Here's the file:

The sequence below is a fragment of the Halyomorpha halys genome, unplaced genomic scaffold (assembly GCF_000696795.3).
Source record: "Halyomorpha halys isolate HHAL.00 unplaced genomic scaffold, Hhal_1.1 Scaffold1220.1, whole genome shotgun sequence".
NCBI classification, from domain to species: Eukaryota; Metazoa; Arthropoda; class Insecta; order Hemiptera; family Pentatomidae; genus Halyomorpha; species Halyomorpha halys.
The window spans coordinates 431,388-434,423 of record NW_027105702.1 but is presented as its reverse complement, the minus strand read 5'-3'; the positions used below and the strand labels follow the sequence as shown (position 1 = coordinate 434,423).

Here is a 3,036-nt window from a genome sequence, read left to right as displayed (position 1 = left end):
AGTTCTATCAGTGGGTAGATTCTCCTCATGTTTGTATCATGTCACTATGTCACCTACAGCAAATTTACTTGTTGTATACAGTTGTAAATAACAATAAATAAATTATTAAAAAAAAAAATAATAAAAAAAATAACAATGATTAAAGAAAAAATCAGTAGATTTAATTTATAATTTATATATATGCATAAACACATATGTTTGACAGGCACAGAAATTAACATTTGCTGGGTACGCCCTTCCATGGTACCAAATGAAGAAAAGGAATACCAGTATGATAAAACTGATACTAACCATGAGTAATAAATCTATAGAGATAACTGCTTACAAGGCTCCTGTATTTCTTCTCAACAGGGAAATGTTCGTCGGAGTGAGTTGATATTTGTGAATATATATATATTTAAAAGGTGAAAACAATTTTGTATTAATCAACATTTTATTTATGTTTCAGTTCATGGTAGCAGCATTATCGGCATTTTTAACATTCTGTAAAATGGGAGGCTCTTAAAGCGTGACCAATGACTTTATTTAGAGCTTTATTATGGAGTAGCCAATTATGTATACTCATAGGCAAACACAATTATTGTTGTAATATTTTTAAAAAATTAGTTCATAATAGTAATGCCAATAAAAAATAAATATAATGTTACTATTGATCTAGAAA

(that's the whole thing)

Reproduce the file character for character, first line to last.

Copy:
The sequence below is a fragment of the Halyomorpha halys genome, unplaced genomic scaffold (assembly GCF_000696795.3).
Source record: "Halyomorpha halys isolate HHAL.00 unplaced genomic scaffold, Hhal_1.1 Scaffold1220.1, whole genome shotgun sequence".
NCBI classification, from domain to species: Eukaryota; Metazoa; Arthropoda; class Insecta; order Hemiptera; family Pentatomidae; genus Halyomorpha; species Halyomorpha halys.
The window spans coordinates 431,388-434,423 of record NW_027105702.1 but is presented as its reverse complement, the minus strand read 5'-3'; the positions used below and the strand labels follow the sequence as shown (position 1 = coordinate 434,423).

Here is a 3,036-nt window from a genome sequence, read left to right as displayed (position 1 = left end):
AGTTCTATCAGTGGGTAGATTCTCCTCATGTTTGTATCATGTCACTATGTCACCTACAGCAAATTTACTTGTTGTATACAGTTGTAAATAACAATAAATAAATTATTAAAAAAAAAAATAATAAAAAAAATAACAATGATTAAAGAAAAAATCAGTAGATTTAATTTATAATTTATATATATGCATAAACACATATGTTTGACAGGCACAGAAATTAACATTTGCTGGGTACGCCCTTCCATGGTACCAAATGAAGAAAAGGAATACCAGTATGATAAAACTGATACTAACCATGAGTAATAAATCTATAGAGATAACTGCTTACAAGGCTCCTGTATTTCTTCTCAACAGGGAAATGTTCGTCGGAGTGAGTTGATATTTGTGAATATATATATATTTAAAAGGTGAAAACAATTTTGTATTAATCAACATTTTATTTATGTTTCAGTTCATGGTAGCAGCATTATCGGCATTTTTAACATTCTGTAAAATGGGAGGCTCTTAAAGCGTGACCAATGACTTTATTTAGAGCTTTATTATGGAGTAGCCAATTATGTATACTCATAGGCAAACACAATTATTGTTGTAATATTTTTAAAAAATTAGTTCATAATAGTAATGCCAATAAAAAATAAATATAATGTTACTATTGATCTAGAAA